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Experienced Climber Found Dead in Mount St. Helens Volcano Crater — 1,200 Feet Below the Summit

"Every time we could go out, it was an adventure," Bret Barnum said of his late friend Roscoe Shorey

<p>Rocky Shorey/Instagram</p> Roscoe Shorey

Rocky Shorey/Instagram

Roscoe Shorey
  • Officials identified the victim as Roscoe Shorey, 42, a climber who had summited the volcano 28 times

  • His death was the result of a cornice fall, said the Northwest Avalanche Center

  • "In 42 years, that guy lived a hundred years of life easily,” Shorey's friend told KIRO

A mountain climber was found dead within the crater of Washington state’s Mount St. Helens on March 30, authorities said.

In an April 1 statement from the Skamania County Sheriff's Office, a climbing group reached the summit of the volcano near the Monitor Ridge Climbing Route after authorities were notified on the morning of March 30 of a body discovered.

“The climbing group located a backpack, digital recording devices and other personal effects near the rim of the crater,” per the sheriff’s office statement. “Near the personal belongings, a snow cornice near the rim fractured and fell into the crater of the mountain."

“The climbing group reported observing a motionless person within the crater of the volcano approximately 1200 feet below the summit,” the statement continued.

Related: 6 Rescued After Hiker Loses Consciousness While Climbing Infamous Trail on Maine Mountain

Authorities identified the victim as Roscoe (Rocky) Shorey, 42, of Washougal, Wash.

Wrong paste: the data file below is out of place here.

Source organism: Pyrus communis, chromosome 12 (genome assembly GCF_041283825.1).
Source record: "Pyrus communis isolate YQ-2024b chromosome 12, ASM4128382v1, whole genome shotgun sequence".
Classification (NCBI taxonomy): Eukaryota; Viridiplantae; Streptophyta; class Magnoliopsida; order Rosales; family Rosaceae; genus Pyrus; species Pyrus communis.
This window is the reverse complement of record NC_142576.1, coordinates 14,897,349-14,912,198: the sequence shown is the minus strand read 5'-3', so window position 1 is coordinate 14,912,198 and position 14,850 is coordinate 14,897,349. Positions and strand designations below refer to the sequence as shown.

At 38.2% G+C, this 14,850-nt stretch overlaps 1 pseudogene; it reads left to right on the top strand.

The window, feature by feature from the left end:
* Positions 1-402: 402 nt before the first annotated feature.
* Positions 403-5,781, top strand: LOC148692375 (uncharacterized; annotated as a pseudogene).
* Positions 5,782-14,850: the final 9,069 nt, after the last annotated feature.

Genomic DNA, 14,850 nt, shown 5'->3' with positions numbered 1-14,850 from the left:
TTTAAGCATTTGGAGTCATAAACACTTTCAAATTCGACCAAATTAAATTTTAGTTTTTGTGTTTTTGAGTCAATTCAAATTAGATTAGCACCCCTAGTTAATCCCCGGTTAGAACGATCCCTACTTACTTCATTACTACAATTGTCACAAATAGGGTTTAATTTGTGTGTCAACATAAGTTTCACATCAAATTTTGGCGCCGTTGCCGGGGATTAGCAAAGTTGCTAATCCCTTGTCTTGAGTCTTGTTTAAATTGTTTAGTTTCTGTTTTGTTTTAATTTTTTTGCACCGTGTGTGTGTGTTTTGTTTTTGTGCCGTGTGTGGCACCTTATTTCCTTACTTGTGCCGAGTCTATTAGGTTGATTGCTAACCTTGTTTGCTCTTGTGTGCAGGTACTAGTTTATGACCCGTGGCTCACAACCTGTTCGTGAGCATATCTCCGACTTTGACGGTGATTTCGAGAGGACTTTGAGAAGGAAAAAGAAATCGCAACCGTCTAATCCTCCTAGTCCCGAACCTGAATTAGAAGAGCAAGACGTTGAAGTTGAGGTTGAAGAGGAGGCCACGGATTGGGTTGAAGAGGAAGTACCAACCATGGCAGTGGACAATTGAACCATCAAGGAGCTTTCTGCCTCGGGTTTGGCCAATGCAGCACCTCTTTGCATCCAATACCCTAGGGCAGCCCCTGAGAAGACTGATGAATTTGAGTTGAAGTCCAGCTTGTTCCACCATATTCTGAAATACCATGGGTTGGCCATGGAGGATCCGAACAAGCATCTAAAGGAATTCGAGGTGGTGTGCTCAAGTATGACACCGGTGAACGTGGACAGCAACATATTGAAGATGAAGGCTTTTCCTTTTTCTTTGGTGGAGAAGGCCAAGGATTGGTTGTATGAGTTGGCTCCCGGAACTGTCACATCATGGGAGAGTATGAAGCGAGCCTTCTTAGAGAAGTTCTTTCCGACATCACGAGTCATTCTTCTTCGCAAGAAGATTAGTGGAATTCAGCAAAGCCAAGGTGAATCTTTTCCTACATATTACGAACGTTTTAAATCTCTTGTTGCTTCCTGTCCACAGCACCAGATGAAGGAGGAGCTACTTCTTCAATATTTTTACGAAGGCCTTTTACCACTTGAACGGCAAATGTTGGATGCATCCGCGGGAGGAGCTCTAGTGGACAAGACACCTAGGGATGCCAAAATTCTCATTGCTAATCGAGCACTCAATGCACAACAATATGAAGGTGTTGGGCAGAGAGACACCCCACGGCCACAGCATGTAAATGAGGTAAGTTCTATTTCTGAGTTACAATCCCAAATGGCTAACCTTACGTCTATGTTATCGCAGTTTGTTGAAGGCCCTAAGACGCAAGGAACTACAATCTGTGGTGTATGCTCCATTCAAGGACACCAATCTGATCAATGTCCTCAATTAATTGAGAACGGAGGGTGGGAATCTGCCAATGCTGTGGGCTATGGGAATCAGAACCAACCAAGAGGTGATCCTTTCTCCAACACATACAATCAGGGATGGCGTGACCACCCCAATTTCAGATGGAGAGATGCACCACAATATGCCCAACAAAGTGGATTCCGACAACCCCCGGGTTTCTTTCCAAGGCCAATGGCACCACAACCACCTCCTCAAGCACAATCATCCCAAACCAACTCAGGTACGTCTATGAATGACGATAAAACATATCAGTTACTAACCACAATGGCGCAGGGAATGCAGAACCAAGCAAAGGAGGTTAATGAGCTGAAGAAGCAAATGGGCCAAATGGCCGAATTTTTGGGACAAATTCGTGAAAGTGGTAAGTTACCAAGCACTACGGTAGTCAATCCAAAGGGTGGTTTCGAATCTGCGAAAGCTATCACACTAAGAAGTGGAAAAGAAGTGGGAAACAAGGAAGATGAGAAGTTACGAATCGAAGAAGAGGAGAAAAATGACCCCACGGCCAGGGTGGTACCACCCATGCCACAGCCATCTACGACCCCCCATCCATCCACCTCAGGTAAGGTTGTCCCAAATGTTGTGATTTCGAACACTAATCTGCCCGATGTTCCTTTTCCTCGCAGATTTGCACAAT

“Roscoe Shorey was an experienced mountain climber and had successfully summitted MT St Helens 28 times prior to this accident,” per the statement, adding, “The Skamania County Sheriff’s Office offers their condolences to the family and friends of Mr. Shorey.”

The sheriff’s office coordinated a mission to recover Shorey’s body that involved a rescue team being airlifted to the volcano’s crater. From there, the team traveled on foot to the recovery site.

The victim’s body was transported to the incident command at the Marble Mountain Sno-Park, per the Skamania County Sheriff's Office.

<p>Skamania County Sheriff's Office/Facebook</p> Authorities were notified about a deceased mountain climber (later identified as Roscoe Shorey) on Mount St. Helens on March 30, 2024

Skamania County Sheriff's Office/Facebook

Authorities were notified about a deceased mountain climber (later identified as Roscoe Shorey) on Mount St. Helens on March 30, 2024

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Sheriff’s deputies told CBS affiliate KIRO that Shorey was by himself at the time of the incident.

The Northwest Avalanche Center posted a statement on March 30, based on a preliminary report, that Shorey’s death was the result of a cornice (defined as an overhanging mass of snow) fall.

Related: American Boy, 15, and 2 Others Killed in an Avalanche Near Swiss Resort of Zermatt

“While standing near the top, he triggered a cornice and fell to his death,” the organization said.

“Large cornices still overhang many steep alpine slopes,” it added. “They often fail much farther back than expected. During these warm, sunny periods, they can become weaker and easier to trigger.”

The Skamania County Sheriff’s Office echoed a similar sentiment in its statement, cautioning climbers: “Snow cornices are difficult to detect and become weaker during warm, sunny periods.”

Related: Skier Dies, 2 Others Injured After Falling About 1,000 Feet in Alaska Avalanche

Bret Barnum, a longtime friend of Shorey, told NBC affiliate KGW that Shorey was a sky-diving instructor in addition to being a mountaineer. "In 42 years, that guy lived a hundred years of life easily,” Barnum said. “I was fortunate enough to be able to hop in the car and take a ride with him. Every time we could go out, it was an adventure."

Shorey was an ambassador for Mountain House, a company that specializes in freeze-dried food for adventurers. In a statement shared with KGW, Mountain Horse wrote in part: "Rocky was an expert mountaineer and a fearless adventurer with an appetite for the outdoors almost as big as his joyful heart. The Mountain House community is devastated by his loss. We will remember him for his boundless energy, optimistic attitude and genuine Aloha spirit."

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